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Message Posted: Mon, 17 Mar 2003 @ 16:18:40 GMT
| Subj: || || Re: Canary queries and SQL for performance monitoring |
| From: || || Meade, Cornelius |
One way to approach what you seem to be asking is through the use of a canary query. This is a query (or maybe a couple of queries)
which is somewhat representative of your typical business transaction and which you can execute repeatedly throughout the day. By measuring
the response time for these executions at different times of the day and comparing them to norms for your environment (i.e. you also need to
track the overall system workload during the day) which equate to system performance within the bounds you deem acceptable then you can
probably extrapolate that future execution metrics collected for the canary query mean the system performance is within the bounds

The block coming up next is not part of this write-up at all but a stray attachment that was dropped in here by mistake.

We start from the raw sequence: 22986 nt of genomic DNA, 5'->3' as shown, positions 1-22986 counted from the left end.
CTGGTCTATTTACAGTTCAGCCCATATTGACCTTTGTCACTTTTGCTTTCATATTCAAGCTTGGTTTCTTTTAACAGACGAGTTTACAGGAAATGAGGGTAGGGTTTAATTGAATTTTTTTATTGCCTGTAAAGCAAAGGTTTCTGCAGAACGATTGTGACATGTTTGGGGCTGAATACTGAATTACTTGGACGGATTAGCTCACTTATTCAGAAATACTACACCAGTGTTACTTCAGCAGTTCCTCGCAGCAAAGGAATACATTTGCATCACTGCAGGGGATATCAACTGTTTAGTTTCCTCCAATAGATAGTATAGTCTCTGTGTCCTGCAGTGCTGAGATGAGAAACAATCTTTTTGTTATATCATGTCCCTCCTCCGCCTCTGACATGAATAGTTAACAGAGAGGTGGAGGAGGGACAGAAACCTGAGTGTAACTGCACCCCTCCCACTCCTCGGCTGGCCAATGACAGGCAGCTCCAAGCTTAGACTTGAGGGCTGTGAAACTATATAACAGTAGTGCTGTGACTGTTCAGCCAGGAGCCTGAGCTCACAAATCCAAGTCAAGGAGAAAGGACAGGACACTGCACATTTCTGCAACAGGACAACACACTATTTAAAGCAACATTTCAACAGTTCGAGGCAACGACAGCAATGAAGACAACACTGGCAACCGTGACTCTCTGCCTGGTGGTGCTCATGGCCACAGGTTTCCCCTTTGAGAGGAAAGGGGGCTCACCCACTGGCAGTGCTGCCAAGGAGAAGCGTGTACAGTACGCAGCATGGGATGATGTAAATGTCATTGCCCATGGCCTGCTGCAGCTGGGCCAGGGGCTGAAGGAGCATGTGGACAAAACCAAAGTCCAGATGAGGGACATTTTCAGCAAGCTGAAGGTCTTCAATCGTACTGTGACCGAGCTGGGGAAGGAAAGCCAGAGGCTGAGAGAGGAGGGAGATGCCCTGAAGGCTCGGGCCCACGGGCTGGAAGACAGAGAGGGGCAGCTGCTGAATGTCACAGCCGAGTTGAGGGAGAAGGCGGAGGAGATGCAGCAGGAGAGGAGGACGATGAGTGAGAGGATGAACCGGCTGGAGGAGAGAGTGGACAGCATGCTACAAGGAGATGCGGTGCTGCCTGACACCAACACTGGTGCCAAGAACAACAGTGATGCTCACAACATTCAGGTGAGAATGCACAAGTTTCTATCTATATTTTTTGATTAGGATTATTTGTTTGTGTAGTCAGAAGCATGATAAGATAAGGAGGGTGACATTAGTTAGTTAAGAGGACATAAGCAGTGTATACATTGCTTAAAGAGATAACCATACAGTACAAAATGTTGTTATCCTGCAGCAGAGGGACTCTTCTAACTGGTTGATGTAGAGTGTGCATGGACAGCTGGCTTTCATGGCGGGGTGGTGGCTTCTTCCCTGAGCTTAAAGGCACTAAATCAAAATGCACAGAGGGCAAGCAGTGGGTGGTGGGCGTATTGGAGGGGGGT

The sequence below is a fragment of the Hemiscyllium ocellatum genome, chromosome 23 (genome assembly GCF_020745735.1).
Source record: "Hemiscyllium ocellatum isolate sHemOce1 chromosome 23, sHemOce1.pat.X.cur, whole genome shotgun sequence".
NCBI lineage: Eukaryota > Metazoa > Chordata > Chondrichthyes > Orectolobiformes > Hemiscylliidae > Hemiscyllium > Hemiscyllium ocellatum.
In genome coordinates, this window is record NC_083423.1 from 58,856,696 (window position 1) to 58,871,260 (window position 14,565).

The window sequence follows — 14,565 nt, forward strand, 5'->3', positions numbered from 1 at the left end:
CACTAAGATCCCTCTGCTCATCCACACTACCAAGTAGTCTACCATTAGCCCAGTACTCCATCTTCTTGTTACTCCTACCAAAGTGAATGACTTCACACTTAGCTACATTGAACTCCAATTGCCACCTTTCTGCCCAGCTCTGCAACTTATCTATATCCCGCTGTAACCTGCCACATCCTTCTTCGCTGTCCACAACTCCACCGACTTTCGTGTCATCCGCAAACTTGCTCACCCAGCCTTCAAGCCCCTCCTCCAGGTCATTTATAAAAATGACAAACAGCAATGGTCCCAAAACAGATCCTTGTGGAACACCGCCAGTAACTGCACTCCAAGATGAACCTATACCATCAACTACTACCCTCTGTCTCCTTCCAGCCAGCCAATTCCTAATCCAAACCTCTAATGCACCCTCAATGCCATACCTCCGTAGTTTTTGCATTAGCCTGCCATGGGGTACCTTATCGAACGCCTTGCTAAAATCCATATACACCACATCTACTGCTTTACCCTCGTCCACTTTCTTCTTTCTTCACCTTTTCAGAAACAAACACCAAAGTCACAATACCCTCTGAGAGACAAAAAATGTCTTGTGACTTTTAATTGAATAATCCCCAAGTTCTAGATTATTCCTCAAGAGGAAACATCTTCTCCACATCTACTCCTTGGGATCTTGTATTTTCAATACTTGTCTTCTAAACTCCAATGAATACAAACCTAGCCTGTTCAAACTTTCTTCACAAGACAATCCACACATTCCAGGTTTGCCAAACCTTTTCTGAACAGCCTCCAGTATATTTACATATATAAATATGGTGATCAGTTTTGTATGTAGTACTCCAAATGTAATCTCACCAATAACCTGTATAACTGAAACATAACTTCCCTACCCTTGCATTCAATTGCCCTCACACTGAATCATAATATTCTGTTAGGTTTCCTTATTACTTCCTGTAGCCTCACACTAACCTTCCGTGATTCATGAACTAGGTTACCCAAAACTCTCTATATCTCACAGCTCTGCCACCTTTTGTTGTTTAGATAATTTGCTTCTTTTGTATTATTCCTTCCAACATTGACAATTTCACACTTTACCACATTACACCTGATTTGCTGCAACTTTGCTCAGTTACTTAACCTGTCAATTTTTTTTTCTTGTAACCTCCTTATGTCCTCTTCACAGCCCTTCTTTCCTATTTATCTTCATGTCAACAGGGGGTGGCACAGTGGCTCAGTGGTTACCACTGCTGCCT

previously established. This is basically how I've used "canary queries" in the past to establish a dashboard for system performance.
Ideally, you want your canary query to be submitted and executed in as close to the same manner as all other business transactions are
submitted but often this is where some tradeoffs have to be made. Mind you, this type of thing is not fool proof and can be labor
intensive to maintain its validity as a metric but this can work reasonably well.